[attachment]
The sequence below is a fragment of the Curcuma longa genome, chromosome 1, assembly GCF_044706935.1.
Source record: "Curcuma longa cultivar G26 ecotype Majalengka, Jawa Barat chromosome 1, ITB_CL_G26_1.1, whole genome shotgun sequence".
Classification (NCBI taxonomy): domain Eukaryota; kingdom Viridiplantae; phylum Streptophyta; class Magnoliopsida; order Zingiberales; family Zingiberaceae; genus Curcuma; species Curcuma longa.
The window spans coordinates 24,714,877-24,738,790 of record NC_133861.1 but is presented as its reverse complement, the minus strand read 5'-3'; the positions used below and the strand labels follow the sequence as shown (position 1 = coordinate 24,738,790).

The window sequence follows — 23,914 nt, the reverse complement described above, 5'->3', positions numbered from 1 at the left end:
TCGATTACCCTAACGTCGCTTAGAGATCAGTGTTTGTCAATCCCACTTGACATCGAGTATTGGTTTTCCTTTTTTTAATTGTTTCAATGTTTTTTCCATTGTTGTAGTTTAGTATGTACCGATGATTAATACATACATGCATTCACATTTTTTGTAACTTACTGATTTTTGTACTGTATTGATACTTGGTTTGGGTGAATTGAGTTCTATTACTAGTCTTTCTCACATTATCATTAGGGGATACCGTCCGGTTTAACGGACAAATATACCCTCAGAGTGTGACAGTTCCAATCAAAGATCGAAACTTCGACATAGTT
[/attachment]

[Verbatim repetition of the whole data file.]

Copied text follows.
The sequence below is a fragment of the Curcuma longa genome, chromosome 1, assembly GCF_044706935.1.
Source record: "Curcuma longa cultivar G26 ecotype Majalengka, Jawa Barat chromosome 1, ITB_CL_G26_1.1, whole genome shotgun sequence".
Classification (NCBI taxonomy): domain Eukaryota; kingdom Viridiplantae; phylum Streptophyta; class Magnoliopsida; order Zingiberales; family Zingiberaceae; genus Curcuma; species Curcuma longa.
The window spans coordinates 24,714,877-24,738,790 of record NC_133861.1 but is presented as its reverse complement, the minus strand read 5'-3'; the positions used below and the strand labels follow the sequence as shown (position 1 = coordinate 24,738,790).

The window sequence follows — 23,914 nt, the reverse complement described above, 5'->3', positions numbered from 1 at the left end:
TCGATTACCCTAACGTCGCTTAGAGATCAGTGTTTGTCAATCCCACTTGACATCGAGTATTGGTTTTCCTTTTTTTAATTGTTTCAATGTTTTTTCCATTGTTGTAGTTTAGTATGTACCGATGATTAATACATACATGCATTCACATTTTTTGTAACTTACTGATTTTTGTACTGTATTGATACTTGGTTTGGGTGAATTGAGTTCTATTACTAGTCTTTCTCACATTATCATTAGGGGATACCGTCCGGTTTAACGGACAAATATACCCTCAGAGTGTGACAGTTCCAATCAAAGATCGAAACTTCGACATAGTT